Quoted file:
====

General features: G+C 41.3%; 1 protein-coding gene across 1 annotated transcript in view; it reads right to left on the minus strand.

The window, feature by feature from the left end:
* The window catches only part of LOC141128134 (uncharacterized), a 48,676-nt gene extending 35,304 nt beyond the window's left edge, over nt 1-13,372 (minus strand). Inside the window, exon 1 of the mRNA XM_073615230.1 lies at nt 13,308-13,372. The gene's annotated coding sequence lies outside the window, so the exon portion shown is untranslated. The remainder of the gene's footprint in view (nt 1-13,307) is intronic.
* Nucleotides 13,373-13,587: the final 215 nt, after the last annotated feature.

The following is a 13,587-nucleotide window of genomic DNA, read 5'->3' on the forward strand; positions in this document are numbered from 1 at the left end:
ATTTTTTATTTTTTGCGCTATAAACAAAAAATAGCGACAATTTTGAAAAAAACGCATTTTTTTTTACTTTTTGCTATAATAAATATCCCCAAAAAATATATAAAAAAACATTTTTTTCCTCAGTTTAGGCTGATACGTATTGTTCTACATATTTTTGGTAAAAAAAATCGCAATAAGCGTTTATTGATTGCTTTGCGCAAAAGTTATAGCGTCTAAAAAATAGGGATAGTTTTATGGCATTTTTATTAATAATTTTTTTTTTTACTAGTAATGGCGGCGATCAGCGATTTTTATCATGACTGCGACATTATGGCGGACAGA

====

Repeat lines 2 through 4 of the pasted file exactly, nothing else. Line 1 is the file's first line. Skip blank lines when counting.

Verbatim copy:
The window, feature by feature from the left end:
* The window catches only part of LOC141128134 (uncharacterized), a 48,676-nt gene extending 35,304 nt beyond the window's left edge, over nt 1-13,372 (minus strand). Inside the window, exon 1 of the mRNA XM_073615230.1 lies at nt 13,308-13,372. The gene's annotated coding sequence lies outside the window, so the exon portion shown is untranslated. The remainder of the gene's footprint in view (nt 1-13,307) is intronic.
* Nucleotides 13,373-13,587: the final 215 nt, after the last annotated feature.